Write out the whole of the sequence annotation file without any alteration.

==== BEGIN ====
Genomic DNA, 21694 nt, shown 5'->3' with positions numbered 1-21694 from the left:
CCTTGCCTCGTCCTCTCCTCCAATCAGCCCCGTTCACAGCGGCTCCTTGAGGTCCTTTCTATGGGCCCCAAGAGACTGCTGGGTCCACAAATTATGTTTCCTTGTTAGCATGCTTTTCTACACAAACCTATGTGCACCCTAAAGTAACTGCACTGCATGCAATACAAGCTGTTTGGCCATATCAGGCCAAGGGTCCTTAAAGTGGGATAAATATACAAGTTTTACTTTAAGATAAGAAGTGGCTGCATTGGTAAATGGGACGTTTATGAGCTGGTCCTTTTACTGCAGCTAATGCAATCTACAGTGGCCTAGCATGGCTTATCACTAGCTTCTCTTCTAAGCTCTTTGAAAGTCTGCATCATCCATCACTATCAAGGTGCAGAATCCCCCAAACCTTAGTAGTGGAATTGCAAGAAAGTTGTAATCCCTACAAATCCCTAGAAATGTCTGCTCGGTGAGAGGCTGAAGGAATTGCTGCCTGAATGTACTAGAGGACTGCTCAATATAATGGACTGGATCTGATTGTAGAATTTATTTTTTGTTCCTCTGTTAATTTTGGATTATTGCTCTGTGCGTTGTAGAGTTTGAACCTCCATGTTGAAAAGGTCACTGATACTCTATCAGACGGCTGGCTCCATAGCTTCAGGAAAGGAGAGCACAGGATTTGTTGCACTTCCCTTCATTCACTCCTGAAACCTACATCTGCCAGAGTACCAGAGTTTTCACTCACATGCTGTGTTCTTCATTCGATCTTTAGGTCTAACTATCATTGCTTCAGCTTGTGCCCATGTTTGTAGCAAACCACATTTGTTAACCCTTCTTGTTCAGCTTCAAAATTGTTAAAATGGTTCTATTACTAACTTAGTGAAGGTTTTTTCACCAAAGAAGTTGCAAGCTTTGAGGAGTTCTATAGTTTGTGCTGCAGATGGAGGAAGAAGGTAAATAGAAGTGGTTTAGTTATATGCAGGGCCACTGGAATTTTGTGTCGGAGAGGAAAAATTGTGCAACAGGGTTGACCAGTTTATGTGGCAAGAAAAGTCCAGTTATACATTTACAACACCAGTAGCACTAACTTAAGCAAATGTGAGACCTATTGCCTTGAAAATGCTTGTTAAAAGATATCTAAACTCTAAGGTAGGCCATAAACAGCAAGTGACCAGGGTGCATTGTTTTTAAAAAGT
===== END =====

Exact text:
Genomic DNA, 21694 nt, shown 5'->3' with positions numbered 1-21694 from the left:
CCTTGCCTCGTCCTCTCCTCCAATCAGCCCCGTTCACAGCGGCTCCTTGAGGTCCTTTCTATGGGCCCCAAGAGACTGCTGGGTCCACAAATTATGTTTCCTTGTTAGCATGCTTTTCTACACAAACCTATGTGCACCCTAAAGTAACTGCACTGCATGCAATACAAGCTGTTTGGCCATATCAGGCCAAGGGTCCTTAAAGTGGGATAAATATACAAGTTTTACTTTAAGATAAGAAGTGGCTGCATTGGTAAATGGGACGTTTATGAGCTGGTCCTTTTACTGCAGCTAATGCAATCTACAGTGGCCTAGCATGGCTTATCACTAGCTTCTCTTCTAAGCTCTTTGAAAGTCTGCATCATCCATCACTATCAAGGTGCAGAATCCCCCAAACCTTAGTAGTGGAATTGCAAGAAAGTTGTAATCCCTACAAATCCCTAGAAATGTCTGCTCGGTGAGAGGCTGAAGGAATTGCTGCCTGAATGTACTAGAGGACTGCTCAATATAATGGACTGGATCTGATTGTAGAATTTATTTTTTGTTCCTCTGTTAATTTTGGATTATTGCTCTGTGCGTTGTAGAGTTTGAACCTCCATGTTGAAAAGGTCACTGATACTCTATCAGACGGCTGGCTCCATAGCTTCAGGAAAGGAGAGCACAGGATTTGTTGCACTTCCCTTCATTCACTCCTGAAACCTACATCTGCCAGAGTACCAGAGTTTTCACTCACATGCTGTGTTCTTCATTCGATCTTTAGGTCTAACTATCATTGCTTCAGCTTGTGCCCATGTTTGTAGCAAACCACATTTGTTAACCCTTCTTGTTCAGCTTCAAAATTGTTAAAATGGTTCTATTACTAACTTAGTGAAGGTTTTTTCACCAAAGAAGTTGCAAGCTTTGAGGAGTTCTATAGTTTGTGCTGCAGATGGAGGAAGAAGGTAAATAGAAGTGGTTTAGTTATATGCAGGGCCACTGGAATTTTGTGTCGGAGAGGAAAAATTGTGCAACAGGGTTGACCAGTTTATGTGGCAAGAAAAGTCCAGTTATACATTTACAACACCAGTAGCACTAACTTAAGCAAATGTGAGACCTATTGCCTTGAAAATGCTTGTTAAAAGATATCTAAACTCTAAGGTAGGCCATAAACAGCAAGTGACCAGGGTGCATTGTTTTTAAAAAGT